Per the gracious request of one of the people who comment on this blog — AMDG — I will post a portion of my journal entry from the night after the Twenty One Pilots concert. Note: the “sacramental shuttle” is the name my wife and I give to the friends of our daughters who regularly join our family for Mass and Confession.
So, for what it’s worth, in all its rawness, here you go…
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…I’ve been to many music concerts, but this one had a different ‘feel’ to it. Of course, clearly, being with [my daughters] Maria and Catherine and the sacramental shuttle was a game-changer. Cor ad cor loquitur. That alone made for a seriously giant quality of life increase. But these two men — Josh, Tyler — have this stunning capacity to make my faith so human, intricately knit into the marrow of my bones. As I inhabit their songs, I don’t sense in any way spiritual means less-human, more-porcelain. Vatican II says the great error of our age is the “split of faith and life.” This means people privatize their faith, check their conscience at the door of the voting booth. This means theists act like atheists. But this split also emerges from the sense that to be religious, faithful, pious means that you have to repress your earthiness, denigrate the material good things of this world in order to exalt the spiritual good things of the next world. Or so the split-minded would have it. Catholics (kath’ holou, “according to the whole”) don’t see it that way. Belloc:
Wherever the Catholic sun doth shine,
There’s always laughter and good red wine.
At least I’ve always found it so.
Aligning your soul with the grain of God only sets you in opposition to sin, never against creation itself. Sinners are world-haters, saints are world-lovers. On the Cross, hewn by sin, God allowed us to cut Him cross-grain so that He could, from within that mercy-suffused creative tension, realign all things with Himself. We Christians, set square in the crux of the Cross, are called to be the living signs to the gnarled world of a God-who-so-loves-the-world that He consents to be cut down so we might be raised up. Christians, lodged in this crux, should love the world more than the world. In the world but not of the world in order to live for the life of the world. We are consecrated, set apart, to ensure all things enter the Age to Come. By being human. In fact, God becoming man so that man might become God seals the deal: the only way to share in the divine life, to be divinized, is to be fully, unabashedly, joyfully hominized.
c/o Jordan Haddad, a rockin’ Augustine quote from The City of God, Bk 20 Ch. 14:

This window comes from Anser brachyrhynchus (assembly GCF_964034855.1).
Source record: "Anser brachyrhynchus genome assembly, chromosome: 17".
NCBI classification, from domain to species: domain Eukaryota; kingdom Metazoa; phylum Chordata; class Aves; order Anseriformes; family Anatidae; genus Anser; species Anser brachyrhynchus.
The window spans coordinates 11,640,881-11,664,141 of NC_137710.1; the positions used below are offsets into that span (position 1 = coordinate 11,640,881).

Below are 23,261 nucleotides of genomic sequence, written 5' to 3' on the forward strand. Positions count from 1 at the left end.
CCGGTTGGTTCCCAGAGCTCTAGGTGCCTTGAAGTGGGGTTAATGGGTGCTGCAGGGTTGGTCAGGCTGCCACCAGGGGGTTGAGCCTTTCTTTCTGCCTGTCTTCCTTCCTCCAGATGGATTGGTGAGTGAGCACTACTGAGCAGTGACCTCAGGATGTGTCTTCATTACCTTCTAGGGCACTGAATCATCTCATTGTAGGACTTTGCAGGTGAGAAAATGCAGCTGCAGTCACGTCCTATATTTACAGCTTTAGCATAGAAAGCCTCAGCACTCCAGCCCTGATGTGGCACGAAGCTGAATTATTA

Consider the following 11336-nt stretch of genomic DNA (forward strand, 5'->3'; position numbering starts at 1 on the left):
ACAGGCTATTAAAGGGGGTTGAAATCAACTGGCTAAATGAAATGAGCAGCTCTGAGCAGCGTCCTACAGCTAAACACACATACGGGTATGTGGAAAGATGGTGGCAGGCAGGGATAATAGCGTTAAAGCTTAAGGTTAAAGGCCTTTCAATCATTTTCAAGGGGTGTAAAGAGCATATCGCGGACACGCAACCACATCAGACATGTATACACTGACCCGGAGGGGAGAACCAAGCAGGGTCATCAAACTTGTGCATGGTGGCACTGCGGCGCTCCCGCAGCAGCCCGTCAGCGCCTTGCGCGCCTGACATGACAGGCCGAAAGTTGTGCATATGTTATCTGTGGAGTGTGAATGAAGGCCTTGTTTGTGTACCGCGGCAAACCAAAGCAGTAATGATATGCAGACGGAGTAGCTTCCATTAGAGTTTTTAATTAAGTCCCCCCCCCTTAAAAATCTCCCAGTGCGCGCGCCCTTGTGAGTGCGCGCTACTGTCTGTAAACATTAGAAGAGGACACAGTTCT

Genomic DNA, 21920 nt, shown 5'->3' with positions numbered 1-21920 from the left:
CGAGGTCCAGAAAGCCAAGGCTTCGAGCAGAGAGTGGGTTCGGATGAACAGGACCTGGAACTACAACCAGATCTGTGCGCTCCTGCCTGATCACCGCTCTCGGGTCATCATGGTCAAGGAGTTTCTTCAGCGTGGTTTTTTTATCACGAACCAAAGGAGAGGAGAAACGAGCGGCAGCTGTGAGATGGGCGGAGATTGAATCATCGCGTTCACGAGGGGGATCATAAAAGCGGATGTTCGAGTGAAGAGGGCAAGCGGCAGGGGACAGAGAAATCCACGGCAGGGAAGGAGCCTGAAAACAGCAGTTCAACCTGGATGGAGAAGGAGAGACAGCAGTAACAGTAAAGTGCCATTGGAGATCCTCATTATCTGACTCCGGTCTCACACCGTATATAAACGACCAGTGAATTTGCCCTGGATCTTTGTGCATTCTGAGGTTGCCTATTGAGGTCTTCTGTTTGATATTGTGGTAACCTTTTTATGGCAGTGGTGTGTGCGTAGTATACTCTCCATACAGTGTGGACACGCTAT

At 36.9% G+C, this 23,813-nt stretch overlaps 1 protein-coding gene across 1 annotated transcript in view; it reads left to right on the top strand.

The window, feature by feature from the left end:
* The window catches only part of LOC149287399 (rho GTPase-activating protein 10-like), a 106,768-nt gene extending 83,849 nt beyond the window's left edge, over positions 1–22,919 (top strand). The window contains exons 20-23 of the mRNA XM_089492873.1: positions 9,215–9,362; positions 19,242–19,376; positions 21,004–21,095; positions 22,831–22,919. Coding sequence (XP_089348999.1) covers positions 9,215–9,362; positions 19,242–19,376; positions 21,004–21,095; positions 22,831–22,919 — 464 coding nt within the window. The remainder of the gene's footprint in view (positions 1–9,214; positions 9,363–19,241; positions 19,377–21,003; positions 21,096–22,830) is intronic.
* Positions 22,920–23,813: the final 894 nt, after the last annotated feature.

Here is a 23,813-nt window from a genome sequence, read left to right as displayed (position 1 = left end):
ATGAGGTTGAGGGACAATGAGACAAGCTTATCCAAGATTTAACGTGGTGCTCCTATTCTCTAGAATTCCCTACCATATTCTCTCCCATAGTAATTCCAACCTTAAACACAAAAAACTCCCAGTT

“For after the judgment has been accomplished this heaven and this earth will, of course, cease to be, when a new heaven and a new earth will come into being. For it is by a transformation of the physical universe, not by its annihilation, that this world will pass away. Hence the Apostle’s statement, “The form of this work is passing away, and I want you to be spared anxiety.” It is, then, the outward form, not the substance, that passes.”
And that cosmic transformation, inaugurated in Christ, the God-made-cosmos, is wrought in us, we who are His mystical Body. Wrought in us by Spirit-powered love, agápē, by which and for which all things were created. Wrought in us by Alms, which turn matter into mercy. Oxygen, carbon, hydrogen, nitrogen, calcium, phosphorus — “star stuff” — achieve their telos [purposeful goal] in us. Matter, the laws of physics, space, time came alive to make love. The cosmos labored for 13+ billion years to produce bread, wine as its locus of transubstantiation; re-created to feed and give joy to the Poor of Yahweh. We, clay-stamped icons of God, are creation’s inscribed vocation made conscious, quarks made grateful and free to love — priests of nature who unite earth and heaven, time and eternity, spirit and matter, Creator and creature in the bond of charity.
Pope Benedict: “If we let Christ into our lives, we lose nothing, nothing, absolutely nothing of what makes life free, beautiful and great.” But how many live in this fear: “Are we not perhaps all afraid in some way? If we let Christ enter fully into our lives, if we open ourselves totally to him, are we not afraid that He might take something away from us? Are we not perhaps afraid to give up something significant, something unique, something that makes life so beautiful? Do we not then risk ending up diminished?”